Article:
*Answer Case 7-2 question from the textbook.
*Essay must be written in an APA Style of Writing, no less than 300 words. Cite two references.
NUCOR, THE SURPRISING PERFORMANCE CULTURE OF STEELMAKER NUCOR:
In the early afternoon, three Nucor electricians got a call from their Hickman, Arkansas, plant colleagues. The Hickman mill’s electrical grid had failed, which meant the mini-mill couldn’t melt the usual auto parts, appliances ,and mobile home parts it uses to produce steel. But why should an outage in Arkansas concern anyone at plants in other Nucor locations? Here’s why. At Nucor, steel worker production bonuses are based not only on what their own mill does, but on how others fare also. When a grid goes out, it hurts all. That’s why when Hickman’s electrician colleagues called for help, people didn’t need top management to tell them to go; they responded on their own. Two electricians from the company’s South Carolina plant boarded the first plane they could get to Memphis. Arriving at 11:00 p.m., they rented a car and drove two hours directly to the Hickman mill. The third electrician, from the company’s Decatur, Alabama, plant, was in Indiana, visiting another Nucor site. He immediately drove to Hickman. Combined with Hickman staff, they camped out on site and worked 20-hour shifts to mobilize the plant in three days—much less than the anticipated week. They received no extra pay for their effort. Why would they do such a thing? It’s because of Nucor’s unique way of motivating their workforce and the strong family bond throughout its employment ranks. First, there’s pay. Nucor steelworkers make only about $10 hourly, compared to the typical steelworker’s $16 to $21 hourly. Managers also earn salaries as much as 20 percent below what competitors pay. But what a difference incentives can make! Based on previous production incentives for their mills, Nucor’s steel-workers have averaged $79,000 in pay and incentives. Nucor has also participated in company profits haring, in which bonuses vary from year to year. In good years, employees earned a $20,000 one-time bonus bringing the total to $99,000. Workers’ incentives are tied not only to quality production in their own mill, but also to that of other mills and overall company profits. They can track their performance each week, so they know exactly where they stand. However, it’s more than just dollars that make Nucor special. The company became the darling of the late1980s when its unique “pay for performance” system was implemented under then CEO Ken Iverson. Iverson insisted on a culture resulting in employees feeling like owners. In addition to their pay system, Iverson empowered employees to make critical decisions, implement their ideas, and take risks. The rest is history. Operating in a single North Carolina location then, and in an underdog role to U.S. Steel and other giants, the lean mini-mill company in 2013 has approximately22,000 employees and is the largest steel producer in the United States, with revenues of $18.91 billion. Between 2002 and 2006 its 387 percent return to share-holders beat almost all companies listed in the Standard and Poor stock index. However, like most companies, Nucor’s market value suffered due to the Great Recession. Successful organizations, like Nucor, take advantage of down times to strategically position themselves for when things improve. Analysts predict as the economy gets stronger, Nucor’s sales, revenues, and earnings per share will to grow again. The Nucor culture includes some symbolic actions, like every employee’s name being placed on the cover of the annual report. There’s something egalitarian in the culture as well, such as present CEO Daniel DeMicco flying commercial jets rather than having his own, finding his own parking space in the headquarters lot like every other employee, or making the coffee when it’s his turn. In 2005, when the average CEO pay of big companies averaged 400 times that of the hourly employee, at Nucor, Di Micco’s was 24 times that of his steelworkers. Plant managers’ incentives are based on the company’s overall return on equity, rather than specific results from their own mill. As one stated, “At Nucor, it’s not my plant versus someone else’s, as they’re all ‘our’ plants. When one plant has a problem it’s everyone’s problem.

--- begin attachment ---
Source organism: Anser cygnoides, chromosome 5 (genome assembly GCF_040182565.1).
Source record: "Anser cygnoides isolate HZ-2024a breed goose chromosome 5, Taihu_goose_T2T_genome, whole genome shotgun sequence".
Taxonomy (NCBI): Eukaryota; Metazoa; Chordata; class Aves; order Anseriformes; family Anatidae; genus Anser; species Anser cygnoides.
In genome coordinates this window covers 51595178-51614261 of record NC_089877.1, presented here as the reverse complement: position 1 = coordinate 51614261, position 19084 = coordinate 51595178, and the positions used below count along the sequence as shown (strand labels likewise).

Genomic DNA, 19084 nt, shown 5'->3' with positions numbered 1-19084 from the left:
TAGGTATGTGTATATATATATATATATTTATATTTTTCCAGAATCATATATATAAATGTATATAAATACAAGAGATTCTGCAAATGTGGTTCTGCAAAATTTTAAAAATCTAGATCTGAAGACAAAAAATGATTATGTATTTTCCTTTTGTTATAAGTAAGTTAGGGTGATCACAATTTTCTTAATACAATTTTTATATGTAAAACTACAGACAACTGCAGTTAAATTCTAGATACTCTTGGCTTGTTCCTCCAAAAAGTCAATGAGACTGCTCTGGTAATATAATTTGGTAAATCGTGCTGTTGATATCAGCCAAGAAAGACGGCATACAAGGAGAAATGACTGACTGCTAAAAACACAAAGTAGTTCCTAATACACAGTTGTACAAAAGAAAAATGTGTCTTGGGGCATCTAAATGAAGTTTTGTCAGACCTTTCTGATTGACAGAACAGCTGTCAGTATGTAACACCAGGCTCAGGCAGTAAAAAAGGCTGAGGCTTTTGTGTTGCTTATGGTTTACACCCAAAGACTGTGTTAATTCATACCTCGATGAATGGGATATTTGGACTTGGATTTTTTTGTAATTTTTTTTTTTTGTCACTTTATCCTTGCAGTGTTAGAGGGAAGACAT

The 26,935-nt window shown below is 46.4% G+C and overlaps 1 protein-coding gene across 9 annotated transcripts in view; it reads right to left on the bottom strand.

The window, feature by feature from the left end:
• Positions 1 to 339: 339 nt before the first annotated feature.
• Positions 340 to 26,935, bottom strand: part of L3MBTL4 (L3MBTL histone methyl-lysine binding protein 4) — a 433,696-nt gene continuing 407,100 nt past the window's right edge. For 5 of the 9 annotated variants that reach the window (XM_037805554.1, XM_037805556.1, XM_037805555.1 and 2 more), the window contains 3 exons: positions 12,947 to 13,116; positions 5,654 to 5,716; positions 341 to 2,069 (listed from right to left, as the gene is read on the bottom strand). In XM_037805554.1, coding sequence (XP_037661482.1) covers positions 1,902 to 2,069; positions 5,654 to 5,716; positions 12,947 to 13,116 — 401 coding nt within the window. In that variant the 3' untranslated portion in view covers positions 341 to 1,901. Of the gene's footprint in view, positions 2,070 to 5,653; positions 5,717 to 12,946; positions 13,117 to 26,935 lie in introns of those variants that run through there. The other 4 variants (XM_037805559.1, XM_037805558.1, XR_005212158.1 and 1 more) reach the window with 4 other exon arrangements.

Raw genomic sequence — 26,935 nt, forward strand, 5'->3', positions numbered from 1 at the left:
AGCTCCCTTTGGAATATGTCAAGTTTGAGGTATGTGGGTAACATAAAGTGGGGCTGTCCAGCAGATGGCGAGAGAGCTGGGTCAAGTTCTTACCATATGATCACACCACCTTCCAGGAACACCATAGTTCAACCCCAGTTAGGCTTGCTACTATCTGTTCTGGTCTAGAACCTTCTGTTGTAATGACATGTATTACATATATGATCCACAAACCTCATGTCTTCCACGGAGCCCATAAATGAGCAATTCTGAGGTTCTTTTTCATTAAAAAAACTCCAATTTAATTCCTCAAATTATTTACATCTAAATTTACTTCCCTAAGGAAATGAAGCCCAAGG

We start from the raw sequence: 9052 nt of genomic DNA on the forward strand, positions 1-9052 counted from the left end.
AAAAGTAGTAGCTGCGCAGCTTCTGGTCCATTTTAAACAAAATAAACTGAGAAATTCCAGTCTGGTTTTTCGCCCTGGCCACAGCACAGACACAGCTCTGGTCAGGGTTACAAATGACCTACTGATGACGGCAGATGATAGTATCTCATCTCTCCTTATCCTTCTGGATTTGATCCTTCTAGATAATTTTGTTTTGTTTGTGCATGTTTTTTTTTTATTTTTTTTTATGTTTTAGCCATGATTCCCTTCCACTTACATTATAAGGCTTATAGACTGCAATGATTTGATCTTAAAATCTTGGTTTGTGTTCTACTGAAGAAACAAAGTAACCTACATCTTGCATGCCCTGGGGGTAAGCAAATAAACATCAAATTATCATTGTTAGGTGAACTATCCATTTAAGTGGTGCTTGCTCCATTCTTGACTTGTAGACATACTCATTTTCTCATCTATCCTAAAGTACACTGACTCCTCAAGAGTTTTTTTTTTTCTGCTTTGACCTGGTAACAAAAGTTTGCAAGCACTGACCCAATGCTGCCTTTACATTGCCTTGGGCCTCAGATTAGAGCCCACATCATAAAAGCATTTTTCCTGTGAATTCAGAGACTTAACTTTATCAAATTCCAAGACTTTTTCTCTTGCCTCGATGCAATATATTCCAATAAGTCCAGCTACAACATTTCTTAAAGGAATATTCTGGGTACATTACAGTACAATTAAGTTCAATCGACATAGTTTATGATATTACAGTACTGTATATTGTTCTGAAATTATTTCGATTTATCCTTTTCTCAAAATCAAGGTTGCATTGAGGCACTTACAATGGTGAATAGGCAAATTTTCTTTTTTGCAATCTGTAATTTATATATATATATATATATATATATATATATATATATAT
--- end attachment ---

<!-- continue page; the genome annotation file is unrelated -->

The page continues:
What are the most relevant concepts from the chapter reflected at Nucor? Comment specifically about the following:
*Maslow’s hierarchy of needs
*Herzberg’s motivation-hygiene theory
Attached is the chapter power point. If need book, let me know.
*Answer Case 7-2 question from the textbook.